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Response to the WRC Report

Herzogenaurach, 18 April 2002 - adidas-Salomon is committed to its stakeholders. We actively pursue a policy of listening to their views. Those stakeholders who are in direct contact with the employees of factories where our products are made, provide valuable information regarding working conditions and the treatment of workers. Consequently, we have studied the report by the Workers Rights Consortium ("WRC") on the PT Dada factory in Indonesia extremely closely. The report sets out preliminary findings and recommendations only. Nonetheless we take the report very seriously and we share a common concern with the WRC: the wellbeing and safety of the workers in that factory.

Our code of conduct, the Standards of Engagement ("SOE"), requires our suppliers to comply with core labour standards. In Indonesia, one of our main sourcing countries, we have two SOE Team members: a specialist in labour issues, and a health and safety manager. Other members of our 30-strong SOE Team visit regularly to support the SOE programme and conduct training workshops. For instance, in February of this year a workshop was conducted with factory union representatives and management personnel. The workshop focussed on compliance with the local and international laws relating to union activity and collective bargaining, and methods for improving communications between management and unions. Local staff from the International Labour Organisation ("ILO") and the Indonesian Ministry of Manpower also attended.

In addition to our internal SOE efforts, through our membership of the Fair Labour Association ("FLA") we require independent third party monitors to regularly audit oursuppliers. As part of our commitment to FLA a number of independent audits have been conducted at Indonesian factories supplying adidas-Salomon, including an audit of PT Dada. As a further measure, we welcome constructive discussion with, and investigations by, other stakeholders. This is the basis upon which we have been engaged in discussions with the WRC.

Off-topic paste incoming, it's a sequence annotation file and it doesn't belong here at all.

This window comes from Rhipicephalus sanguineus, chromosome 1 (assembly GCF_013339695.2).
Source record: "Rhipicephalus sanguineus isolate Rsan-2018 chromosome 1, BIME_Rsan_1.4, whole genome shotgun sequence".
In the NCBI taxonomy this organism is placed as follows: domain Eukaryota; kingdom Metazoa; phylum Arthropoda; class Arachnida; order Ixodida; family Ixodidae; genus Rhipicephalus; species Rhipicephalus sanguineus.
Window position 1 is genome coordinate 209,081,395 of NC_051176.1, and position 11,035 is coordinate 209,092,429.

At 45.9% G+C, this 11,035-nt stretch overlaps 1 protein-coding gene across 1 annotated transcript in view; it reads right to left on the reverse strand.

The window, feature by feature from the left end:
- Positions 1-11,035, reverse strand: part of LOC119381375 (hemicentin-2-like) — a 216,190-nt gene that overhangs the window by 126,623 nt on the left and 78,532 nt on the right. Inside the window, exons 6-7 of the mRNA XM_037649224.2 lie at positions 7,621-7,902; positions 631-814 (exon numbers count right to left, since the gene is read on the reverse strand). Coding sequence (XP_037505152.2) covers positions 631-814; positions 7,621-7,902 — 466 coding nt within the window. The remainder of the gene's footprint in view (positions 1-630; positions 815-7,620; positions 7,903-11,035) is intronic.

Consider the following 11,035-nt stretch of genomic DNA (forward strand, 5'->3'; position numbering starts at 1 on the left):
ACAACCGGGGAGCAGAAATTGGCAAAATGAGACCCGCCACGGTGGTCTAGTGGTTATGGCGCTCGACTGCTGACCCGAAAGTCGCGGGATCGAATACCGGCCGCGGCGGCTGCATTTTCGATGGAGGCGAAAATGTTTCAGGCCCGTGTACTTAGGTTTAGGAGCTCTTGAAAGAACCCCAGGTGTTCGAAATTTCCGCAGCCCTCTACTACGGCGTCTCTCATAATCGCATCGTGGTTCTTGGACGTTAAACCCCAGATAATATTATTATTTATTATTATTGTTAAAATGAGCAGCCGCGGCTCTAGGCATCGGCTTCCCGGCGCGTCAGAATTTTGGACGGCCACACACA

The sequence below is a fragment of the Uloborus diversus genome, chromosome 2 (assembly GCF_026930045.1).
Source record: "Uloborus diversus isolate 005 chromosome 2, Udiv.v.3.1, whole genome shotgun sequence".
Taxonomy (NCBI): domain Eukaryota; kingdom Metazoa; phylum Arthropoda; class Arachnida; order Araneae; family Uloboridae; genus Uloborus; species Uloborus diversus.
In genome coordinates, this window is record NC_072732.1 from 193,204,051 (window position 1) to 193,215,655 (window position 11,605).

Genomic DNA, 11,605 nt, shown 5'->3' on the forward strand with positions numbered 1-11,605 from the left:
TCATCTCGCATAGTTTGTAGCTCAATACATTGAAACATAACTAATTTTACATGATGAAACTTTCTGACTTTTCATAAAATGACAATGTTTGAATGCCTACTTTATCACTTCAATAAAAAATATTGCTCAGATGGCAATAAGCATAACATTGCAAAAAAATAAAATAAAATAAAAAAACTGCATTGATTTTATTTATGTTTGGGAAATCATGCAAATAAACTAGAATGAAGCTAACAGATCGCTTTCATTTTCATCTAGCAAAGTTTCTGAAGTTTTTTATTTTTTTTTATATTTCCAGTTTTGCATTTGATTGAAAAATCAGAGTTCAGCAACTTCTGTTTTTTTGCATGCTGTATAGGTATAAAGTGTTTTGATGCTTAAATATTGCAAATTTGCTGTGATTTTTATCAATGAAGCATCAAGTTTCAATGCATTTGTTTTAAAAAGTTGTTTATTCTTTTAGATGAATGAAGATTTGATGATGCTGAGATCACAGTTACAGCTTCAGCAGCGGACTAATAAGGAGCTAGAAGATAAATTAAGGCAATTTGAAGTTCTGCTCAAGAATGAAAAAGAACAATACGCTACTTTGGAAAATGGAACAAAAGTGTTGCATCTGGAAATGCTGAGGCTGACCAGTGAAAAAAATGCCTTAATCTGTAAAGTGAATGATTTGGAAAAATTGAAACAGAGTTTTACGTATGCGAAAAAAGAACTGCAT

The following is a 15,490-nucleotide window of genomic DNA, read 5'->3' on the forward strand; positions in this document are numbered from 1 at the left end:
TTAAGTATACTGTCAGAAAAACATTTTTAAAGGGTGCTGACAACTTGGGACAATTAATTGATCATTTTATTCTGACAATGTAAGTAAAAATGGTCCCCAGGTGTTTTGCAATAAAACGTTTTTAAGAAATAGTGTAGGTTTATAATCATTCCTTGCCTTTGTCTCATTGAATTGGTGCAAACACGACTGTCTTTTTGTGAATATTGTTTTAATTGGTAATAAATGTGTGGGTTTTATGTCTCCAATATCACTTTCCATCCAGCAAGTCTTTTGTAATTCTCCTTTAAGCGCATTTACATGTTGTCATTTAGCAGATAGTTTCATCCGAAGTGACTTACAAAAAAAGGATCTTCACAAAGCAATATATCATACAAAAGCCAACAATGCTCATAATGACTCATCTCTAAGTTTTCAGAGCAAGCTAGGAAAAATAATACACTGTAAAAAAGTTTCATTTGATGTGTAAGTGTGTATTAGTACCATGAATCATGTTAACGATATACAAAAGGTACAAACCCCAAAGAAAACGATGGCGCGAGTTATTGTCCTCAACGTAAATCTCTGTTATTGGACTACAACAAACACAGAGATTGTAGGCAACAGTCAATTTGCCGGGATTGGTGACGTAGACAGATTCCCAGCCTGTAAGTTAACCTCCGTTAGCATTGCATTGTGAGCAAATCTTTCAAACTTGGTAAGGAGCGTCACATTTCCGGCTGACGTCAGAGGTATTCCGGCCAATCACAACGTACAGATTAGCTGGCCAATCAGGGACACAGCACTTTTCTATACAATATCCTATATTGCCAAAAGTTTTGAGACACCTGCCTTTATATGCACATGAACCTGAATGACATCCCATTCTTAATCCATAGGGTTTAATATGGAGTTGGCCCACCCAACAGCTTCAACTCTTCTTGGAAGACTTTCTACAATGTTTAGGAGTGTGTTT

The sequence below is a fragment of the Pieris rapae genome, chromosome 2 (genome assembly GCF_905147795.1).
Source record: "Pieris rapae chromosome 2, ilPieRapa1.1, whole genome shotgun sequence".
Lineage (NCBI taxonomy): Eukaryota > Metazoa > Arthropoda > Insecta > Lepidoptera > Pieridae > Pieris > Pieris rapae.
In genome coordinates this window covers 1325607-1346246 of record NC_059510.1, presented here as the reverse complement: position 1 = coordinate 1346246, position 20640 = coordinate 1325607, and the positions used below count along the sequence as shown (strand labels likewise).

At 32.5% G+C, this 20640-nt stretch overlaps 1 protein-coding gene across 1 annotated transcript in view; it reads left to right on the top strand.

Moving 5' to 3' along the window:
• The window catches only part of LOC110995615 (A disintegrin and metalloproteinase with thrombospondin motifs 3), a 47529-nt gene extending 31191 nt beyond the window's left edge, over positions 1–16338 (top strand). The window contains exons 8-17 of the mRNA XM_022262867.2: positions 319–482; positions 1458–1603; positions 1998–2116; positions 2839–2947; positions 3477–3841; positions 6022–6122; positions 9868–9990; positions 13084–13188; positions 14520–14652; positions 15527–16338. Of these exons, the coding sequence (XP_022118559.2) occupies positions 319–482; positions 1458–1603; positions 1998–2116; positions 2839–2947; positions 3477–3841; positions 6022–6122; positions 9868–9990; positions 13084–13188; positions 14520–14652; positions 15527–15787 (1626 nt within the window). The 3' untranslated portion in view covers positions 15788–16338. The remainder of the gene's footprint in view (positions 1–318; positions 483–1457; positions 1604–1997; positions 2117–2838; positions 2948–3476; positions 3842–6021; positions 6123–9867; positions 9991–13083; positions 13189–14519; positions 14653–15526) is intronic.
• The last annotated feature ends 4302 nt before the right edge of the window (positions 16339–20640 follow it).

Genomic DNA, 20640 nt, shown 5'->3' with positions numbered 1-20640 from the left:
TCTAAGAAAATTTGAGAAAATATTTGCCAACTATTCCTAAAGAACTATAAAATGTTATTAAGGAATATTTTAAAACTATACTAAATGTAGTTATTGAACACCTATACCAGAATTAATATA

During the investigations into conditions at PT Dada, the WRC met with the local SOE Team members in Jakarta and the adidas-Salomon country managers for Indonesia and Singapore. It was important for us to understand first hand WRC´s concerns, and to provide the WRC with information relating to our ongoing SOE efforts at PT Dada. Since mid-2001, we have been aware of many problems within the factory. These problems relate to physical working conditions, i.e. basic health and safety, as well as workers´ rights in respect of freedom of association and associated cases of harassment. The SOE action plans which have been developed for the factory over the last 8 months, closely reflect many of the recommendations stated in the WRC report.

We have given our commitment to a number of stakeholders - the workers themselves, the FLA, the WRC, other buyers and local NGO´s - to actively pursue a course of remediation. We have continued to do business with PT Dada, in the belief that we can positively influence the management to make the necessary improvements. To do this, we have spent considerable time interviewing workers to gain their perspective. We have also met with management regularly to agree on deadlines for action plan items requiring immediate and ongoing attention. Additionally, even before the WRC investigations took place, we approached other buyers in the factory to explain the adidas-Salomon SOE programme and invite them to work with us on joint implementation of acceptable labour standards and work conditions. Since mid-2001, adidas-Salomon production has accounted for approximately 40% of the factory´s cap production and there are 2,000 workers employed in this section. Another 1,000 workers are employed in the toy production section of the factory. It is particulalry important to engage other buyers where the factory does not produce exclusively for adidas-Salomon.

Finally, we have made it clear to PT Dada management in Indonesia, as well as their parent company in Korea, that the findings of the WRC closely mirror many of the issues which adidas-Salomon identified, and has been working on locally. In particular, we have been concerned about workers unfairly suspended and dismissed for their involvement in union activity. In several cases of which the WRC is aware, we have clearly advised the factory to fully reinstate those employees who were treated unfairly and adopt more transparent guidelines for workers regarding their rights and obligations. While PT Dada management has already made many substantial improvements, as set out in the WRC report, there is still a long way to go before all workers may enjoy the full exercise of their labour rights and a working environment 100% free of occupational hazards. We will continue to work closely with the factory, and with other stakeholders, to ensure that this is achieved.